MOZ directs the distal-less homeobox gene expression program during craniofacial development
- Vanyai, HK; Garnham, A; May, RE; McRae, HM; Collin, C; Wilcox, S; Smyth, GK; Thomas, T; Voss, AK;
Publication Year 2019-07-24, Volume 146, Issue #14, Page pii: dev175042
- Journal Title
- Publication Type
- Journal Article
- Oral clefts are common birth defects. Individuals with oral clefts who have identical genetic mutations regularly present with variable penetrance and severity. Epigenetic or chromatin-mediated mechanisms are commonly invoked to explain variable penetrance. However, specific examples of these are rare. Two functional copies of the MOZ (KAT6A, MYST3) gene, encoding a MYST family lysine acetyltransferase chromatin regulator, are essential for human craniofacial development, but the molecular role of MOZ in this context is unclear. Using genetic interaction and genomic studies, we have investigated the effects of loss of MOZ on the gene expression program during mouse development. Among the more than 500 genes differentially expressed after loss of MOZ, 19 genes had previously been associated with cleft palates. These included four distal-less homeobox (DLX) transcription factor-encoding genes, Dlx1, Dlx2, Dlx3 and Dlx5 and DLX target genes (including Barx1, Gbx2, Osr2 and Sim2). MOZ occupied the Dlx5 locus and was required for normal levels of histone H3 lysine 9 acetylation. MOZ affected Dlx gene expression cell-autonomously within neural crest cells. Our study identifies a specific program by which the chromatin modifier MOZ regulates craniofacial development.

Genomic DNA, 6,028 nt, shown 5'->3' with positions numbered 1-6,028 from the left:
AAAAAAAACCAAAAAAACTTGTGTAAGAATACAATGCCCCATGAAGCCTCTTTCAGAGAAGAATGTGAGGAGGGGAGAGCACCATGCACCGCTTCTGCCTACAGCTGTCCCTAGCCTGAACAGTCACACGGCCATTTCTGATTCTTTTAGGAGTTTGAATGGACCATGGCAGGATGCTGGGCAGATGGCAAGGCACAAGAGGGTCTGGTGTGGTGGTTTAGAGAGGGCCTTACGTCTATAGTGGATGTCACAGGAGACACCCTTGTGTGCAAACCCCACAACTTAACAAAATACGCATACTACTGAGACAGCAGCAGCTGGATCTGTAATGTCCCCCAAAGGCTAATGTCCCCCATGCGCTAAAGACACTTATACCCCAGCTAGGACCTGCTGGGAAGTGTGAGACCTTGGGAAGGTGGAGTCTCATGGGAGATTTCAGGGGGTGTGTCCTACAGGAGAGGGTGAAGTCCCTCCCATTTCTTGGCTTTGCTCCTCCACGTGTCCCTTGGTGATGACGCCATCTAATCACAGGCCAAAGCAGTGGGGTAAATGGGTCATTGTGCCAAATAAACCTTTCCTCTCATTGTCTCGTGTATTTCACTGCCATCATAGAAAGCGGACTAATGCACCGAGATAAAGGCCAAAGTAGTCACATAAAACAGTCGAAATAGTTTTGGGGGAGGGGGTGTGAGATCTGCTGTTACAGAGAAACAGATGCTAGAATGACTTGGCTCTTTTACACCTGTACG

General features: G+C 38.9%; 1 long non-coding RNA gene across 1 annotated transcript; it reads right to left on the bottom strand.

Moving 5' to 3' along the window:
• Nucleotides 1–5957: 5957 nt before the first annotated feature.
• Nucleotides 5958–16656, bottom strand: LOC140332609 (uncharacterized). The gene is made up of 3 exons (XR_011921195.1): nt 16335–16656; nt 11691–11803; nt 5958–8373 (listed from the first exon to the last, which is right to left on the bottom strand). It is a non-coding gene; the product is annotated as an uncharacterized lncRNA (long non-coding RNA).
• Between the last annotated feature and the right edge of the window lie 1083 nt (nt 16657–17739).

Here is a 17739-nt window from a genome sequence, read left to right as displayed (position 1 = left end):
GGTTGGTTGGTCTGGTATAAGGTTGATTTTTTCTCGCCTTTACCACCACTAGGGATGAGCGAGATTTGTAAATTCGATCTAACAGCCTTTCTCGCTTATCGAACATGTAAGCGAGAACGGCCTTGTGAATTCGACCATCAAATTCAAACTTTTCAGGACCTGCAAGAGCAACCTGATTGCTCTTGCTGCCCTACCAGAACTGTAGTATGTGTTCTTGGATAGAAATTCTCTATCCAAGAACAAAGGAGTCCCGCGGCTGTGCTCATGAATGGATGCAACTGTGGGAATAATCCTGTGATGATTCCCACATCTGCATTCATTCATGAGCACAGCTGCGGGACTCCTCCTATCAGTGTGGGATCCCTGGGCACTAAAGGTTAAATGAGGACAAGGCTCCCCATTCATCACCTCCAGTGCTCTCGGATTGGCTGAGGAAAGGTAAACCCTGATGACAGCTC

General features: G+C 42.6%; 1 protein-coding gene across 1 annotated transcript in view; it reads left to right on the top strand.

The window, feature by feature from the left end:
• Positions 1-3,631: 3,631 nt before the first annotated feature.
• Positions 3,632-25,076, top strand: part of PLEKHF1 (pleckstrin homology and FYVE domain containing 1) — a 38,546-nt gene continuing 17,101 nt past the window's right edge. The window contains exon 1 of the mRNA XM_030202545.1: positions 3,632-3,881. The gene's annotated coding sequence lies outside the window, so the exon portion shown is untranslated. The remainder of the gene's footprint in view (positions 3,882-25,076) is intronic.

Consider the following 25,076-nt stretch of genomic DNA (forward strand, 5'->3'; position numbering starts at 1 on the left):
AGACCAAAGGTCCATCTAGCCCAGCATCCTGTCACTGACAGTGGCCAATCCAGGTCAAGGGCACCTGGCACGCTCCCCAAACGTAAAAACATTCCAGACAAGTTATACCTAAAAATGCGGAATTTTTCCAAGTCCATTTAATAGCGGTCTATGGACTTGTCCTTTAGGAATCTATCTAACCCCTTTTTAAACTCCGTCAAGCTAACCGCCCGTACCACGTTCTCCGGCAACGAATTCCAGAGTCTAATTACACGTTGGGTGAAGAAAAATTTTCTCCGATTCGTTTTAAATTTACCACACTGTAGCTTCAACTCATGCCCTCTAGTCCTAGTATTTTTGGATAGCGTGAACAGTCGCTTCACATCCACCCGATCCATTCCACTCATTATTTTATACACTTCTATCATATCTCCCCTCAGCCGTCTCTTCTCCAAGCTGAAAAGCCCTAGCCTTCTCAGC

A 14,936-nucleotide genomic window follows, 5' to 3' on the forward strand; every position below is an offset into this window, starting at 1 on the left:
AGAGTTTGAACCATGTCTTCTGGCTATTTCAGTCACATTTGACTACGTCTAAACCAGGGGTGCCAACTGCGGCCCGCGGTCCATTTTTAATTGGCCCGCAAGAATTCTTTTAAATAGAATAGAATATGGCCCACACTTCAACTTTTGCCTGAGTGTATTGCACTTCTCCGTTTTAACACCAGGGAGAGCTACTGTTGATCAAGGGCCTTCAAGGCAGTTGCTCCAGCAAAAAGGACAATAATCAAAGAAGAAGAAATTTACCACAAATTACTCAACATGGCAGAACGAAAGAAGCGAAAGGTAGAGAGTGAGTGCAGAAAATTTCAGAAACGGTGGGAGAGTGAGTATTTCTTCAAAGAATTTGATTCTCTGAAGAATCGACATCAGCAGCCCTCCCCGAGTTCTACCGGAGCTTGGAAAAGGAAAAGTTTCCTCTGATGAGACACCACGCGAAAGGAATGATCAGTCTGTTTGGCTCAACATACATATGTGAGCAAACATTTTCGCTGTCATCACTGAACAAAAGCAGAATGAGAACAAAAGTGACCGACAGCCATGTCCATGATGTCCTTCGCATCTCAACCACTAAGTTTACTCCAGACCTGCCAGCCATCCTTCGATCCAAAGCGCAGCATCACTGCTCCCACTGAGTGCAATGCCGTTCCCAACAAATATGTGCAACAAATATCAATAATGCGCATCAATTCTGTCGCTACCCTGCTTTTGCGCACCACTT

- WEHI Research Division(s)
- Bioinformatics; Epigenetics And Development; Advanced Technology And Biology
- PubMed ID
- Publisher's Version
- NHMRC Grants
- NHMRC/1010851, NHMRC/1008699, NHMRC/1051078, NHMRC/1003435, NHMRC/575512, NHMRC/1081421, NHMRC/1058892,
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- Refer to copyright notice on published article.
Creation Date: 2019-08-13 12:35:10Last Modified: 2019-08-13 01:00:04